Far Eastern Promise

Asia’s appetite for Lafite over the past three years is strongly indicative of the impact the region will have on the fine wine market as a whole. Miles Davis, partner at Wine Asset Managers LLP analyses the subject.

The story of Château Lafite over the last three years has given collectors and investors alike an early insight into the impact that the Far East can have on the fine wine market as a whole.

The “whys and wherefores” of how the Lafite brand has managed so successfully to capture the imagination of the Chinese business elite remain subject to inventive speculation. The effect that this has had on Lafite valuations, however, are beyond doubt and plain for all to see. The analysis is based on standard in-bond (SIB) cases of wine, ie original wooden cases of 12x75cl held in bonded warehouses. In 2001, the Lafite 1982 traded at a 15% discount to the Mouton 1982. At £21,000 SIB today the Lafite 1982 trades at a 200% premium to its Mouton cousin from the same vintage. Similarly, at the start of the decade Lafite 1996 and Château Margaux 1996 traded at parity, about £1,900 SIB. At £6,500 SIB the Lafite 1996 now trades at a 50% premium. It is the same story with Lafite 2000 and Margaux 2000.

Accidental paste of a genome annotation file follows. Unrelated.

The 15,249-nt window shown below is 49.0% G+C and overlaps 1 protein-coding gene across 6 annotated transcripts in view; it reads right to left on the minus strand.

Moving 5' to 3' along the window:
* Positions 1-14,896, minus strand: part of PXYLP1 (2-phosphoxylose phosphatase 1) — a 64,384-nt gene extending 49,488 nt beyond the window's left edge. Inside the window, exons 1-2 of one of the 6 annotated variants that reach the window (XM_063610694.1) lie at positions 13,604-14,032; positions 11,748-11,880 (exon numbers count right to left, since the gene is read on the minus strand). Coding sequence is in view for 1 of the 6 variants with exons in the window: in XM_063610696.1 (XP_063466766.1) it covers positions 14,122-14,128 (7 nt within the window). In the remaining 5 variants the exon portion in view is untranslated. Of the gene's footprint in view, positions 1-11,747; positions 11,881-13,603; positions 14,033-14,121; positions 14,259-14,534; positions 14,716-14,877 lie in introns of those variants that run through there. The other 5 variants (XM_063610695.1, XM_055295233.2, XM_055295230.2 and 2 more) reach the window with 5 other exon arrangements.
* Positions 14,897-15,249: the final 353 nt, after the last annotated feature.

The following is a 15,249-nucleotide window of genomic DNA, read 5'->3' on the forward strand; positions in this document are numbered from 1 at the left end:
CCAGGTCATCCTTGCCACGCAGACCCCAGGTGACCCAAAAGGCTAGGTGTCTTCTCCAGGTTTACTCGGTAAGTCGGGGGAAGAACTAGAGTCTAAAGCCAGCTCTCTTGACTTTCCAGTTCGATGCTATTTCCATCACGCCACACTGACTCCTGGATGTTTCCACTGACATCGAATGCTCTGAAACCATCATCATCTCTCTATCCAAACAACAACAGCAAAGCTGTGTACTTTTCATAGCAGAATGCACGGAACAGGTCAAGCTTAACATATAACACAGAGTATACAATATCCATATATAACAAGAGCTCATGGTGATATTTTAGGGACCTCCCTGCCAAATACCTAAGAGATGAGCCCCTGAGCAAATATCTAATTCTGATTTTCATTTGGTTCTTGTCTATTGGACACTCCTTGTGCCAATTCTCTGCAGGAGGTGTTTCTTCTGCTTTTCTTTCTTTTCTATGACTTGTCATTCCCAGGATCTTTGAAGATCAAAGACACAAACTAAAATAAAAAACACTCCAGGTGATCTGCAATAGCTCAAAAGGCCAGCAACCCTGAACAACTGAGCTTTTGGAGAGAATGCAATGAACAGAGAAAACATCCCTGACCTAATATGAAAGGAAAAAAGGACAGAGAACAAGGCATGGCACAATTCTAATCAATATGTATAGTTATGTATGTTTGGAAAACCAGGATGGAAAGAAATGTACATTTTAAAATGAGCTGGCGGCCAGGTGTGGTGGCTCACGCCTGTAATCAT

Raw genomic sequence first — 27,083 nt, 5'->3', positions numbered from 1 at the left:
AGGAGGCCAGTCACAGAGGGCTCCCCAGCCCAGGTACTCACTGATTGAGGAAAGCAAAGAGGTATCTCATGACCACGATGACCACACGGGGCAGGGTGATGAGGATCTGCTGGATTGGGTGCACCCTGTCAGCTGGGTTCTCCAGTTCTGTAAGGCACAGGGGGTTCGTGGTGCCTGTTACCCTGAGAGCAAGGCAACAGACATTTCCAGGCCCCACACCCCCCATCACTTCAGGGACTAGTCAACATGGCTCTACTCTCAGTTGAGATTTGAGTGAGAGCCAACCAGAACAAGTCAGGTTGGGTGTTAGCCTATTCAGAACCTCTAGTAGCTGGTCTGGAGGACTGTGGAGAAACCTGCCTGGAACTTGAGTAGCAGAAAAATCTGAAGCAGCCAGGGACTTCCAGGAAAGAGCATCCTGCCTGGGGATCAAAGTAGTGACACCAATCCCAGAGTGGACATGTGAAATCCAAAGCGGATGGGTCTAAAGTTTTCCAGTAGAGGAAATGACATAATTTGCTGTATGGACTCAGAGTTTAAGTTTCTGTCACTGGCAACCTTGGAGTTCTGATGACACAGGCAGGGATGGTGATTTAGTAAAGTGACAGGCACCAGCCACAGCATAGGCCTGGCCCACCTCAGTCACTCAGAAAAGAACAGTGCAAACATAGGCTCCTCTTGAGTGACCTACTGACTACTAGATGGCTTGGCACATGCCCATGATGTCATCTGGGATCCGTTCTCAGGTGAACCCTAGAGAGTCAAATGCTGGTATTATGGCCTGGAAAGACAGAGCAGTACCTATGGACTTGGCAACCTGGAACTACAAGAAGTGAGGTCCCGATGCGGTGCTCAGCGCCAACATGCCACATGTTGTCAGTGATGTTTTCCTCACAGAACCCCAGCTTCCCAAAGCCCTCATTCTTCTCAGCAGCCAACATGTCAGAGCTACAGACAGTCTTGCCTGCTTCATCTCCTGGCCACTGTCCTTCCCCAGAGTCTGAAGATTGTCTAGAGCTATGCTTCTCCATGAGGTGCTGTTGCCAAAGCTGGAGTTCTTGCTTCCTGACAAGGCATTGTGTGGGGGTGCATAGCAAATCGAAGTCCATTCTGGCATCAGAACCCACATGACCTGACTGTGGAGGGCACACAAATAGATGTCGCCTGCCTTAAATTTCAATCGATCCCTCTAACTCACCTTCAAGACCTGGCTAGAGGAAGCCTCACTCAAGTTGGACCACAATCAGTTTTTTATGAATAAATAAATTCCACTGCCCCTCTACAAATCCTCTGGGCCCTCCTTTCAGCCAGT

One of the key points to take from this is that the consequences, certainly in terms of existing vintages, are practically irreversible; due to the greater actual physical consumption in China of the various released Lafite vintages, the supply of Lafite stock for these vintages is decreasing faster than that of its peers. In effect, the Chinese love affair with the brand is decreasing the length of time an investor needs to hold the wine before increasing scarcity value becomes relevant. This rings true even with younger vintages like 1996 and 2000, which are already being consumed.

Other brands will follow suit. Château Lynch Bages, by classification a fifth growth but in reality a “super-second” growth, is already beginning to make a name for itself in China. Mouton itself, the worst performing first growth over the last three years, may well benefit from its association with Lafite. It is our strong conviction that in time the whole market will benefit from the growing culture of fine wine appreciation in the Far East, predominantly represented by the grand cru classé reds of Bordeaux. Clearly the three Lafite vintages we have used in the examples here have performed exceptionally well since 2001, averaging a 22% compound annual growth rate (CAGR).

It is worth noting that the CAGR of the comparators (Mouton ‘82, Margaux ‘96 and Margaux 2000), although not quite as good, are still all in very healthy positive territory, and this takes into account the sharp correction experienced in the second half of 2008. Over the same period the MSCI World Equity Index has a negative CAGR of -3%.

Miles Davis, 18.03.10



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